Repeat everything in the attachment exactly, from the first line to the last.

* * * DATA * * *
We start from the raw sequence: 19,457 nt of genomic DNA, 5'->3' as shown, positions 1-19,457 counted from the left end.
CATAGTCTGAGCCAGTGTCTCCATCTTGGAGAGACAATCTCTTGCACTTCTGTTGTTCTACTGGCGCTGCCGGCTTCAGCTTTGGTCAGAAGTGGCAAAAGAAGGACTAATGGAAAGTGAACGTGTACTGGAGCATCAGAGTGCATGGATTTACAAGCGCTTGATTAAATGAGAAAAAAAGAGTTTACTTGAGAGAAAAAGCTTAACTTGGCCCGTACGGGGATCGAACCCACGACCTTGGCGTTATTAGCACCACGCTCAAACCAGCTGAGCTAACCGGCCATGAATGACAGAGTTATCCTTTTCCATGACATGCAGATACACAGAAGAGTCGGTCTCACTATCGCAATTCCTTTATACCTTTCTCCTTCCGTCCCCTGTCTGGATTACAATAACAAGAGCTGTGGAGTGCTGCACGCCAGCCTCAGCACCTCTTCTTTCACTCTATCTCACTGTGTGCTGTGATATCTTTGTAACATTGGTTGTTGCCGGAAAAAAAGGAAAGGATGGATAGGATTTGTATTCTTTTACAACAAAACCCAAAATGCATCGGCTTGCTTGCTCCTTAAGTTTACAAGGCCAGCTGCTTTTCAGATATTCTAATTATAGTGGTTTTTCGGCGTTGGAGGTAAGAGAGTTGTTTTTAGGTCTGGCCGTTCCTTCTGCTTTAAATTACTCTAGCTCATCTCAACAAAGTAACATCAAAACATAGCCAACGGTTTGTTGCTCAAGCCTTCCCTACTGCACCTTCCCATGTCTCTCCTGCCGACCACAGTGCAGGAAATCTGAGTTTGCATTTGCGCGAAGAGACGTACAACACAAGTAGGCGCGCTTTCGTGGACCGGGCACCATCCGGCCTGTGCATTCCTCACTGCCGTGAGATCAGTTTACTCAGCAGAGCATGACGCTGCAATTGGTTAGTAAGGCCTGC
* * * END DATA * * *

We start from the raw sequence: 19,457 nt of genomic DNA, 5'->3' as shown, positions 1-19,457 counted from the left end.
CATAGTCTGAGCCAGTGTCTCCATCTTGGAGAGACAATCTCTTGCACTTCTGTTGTTCTACTGGCGCTGCCGGCTTCAGCTTTGGTCAGAAGTGGCAAAAGAAGGACTAATGGAAAGTGAACGTGTACTGGAGCATCAGAGTGCATGGATTTACAAGCGCTTGATTAAATGAGAAAAAAAGAGTTTACTTGAGAGAAAAAGCTTAACTTGGCCCGTACGGGGATCGAACCCACGACCTTGGCGTTATTAGCACCACGCTCAAACCAGCTGAGCTAACCGGCCATGAATGACAGAGTTATCCTTTTCCATGACATGCAGATACACAGAAGAGTCGGTCTCACTATCGCAATTCCTTTATACCTTTCTCCTTCCGTCCCCTGTCTGGATTACAATAACAAGAGCTGTGGAGTGCTGCACGCCAGCCTCAGCACCTCTTCTTTCACTCTATCTCACTGTGTGCTGTGATATCTTTGTAACATTGGTTGTTGCCGGAAAAAAAGGAAAGGATGGATAGGATTTGTATTCTTTTACAACAAAACCCAAAATGCATCGGCTTGCTTGCTCCTTAAGTTTACAAGGCCAGCTGCTTTTCAGATATTCTAATTATAGTGGTTTTTCGGCGTTGGAGGTAAGAGAGTTGTTTTTAGGTCTGGCCGTTCCTTCTGCTTTAAATTACTCTAGCTCATCTCAACAAAGTAACATCAAAACATAGCCAACGGTTTGTTGCTCAAGCCTTCCCTACTGCACCTTCCCATGTCTCTCCTGCCGACCACAGTGCAGGAAATCTGAGTTTGCATTTGCGCGAAGAGACGTACAACACAAGTAGGCGCGCTTTCGTGGACCGGGCACCATCCGGCCTGTGCATTCCTCACTGCCGTGAGATCAGTTTACTCAGCAGAGCATGACGCTGCAATTGGTTAGTAAGGCCTGC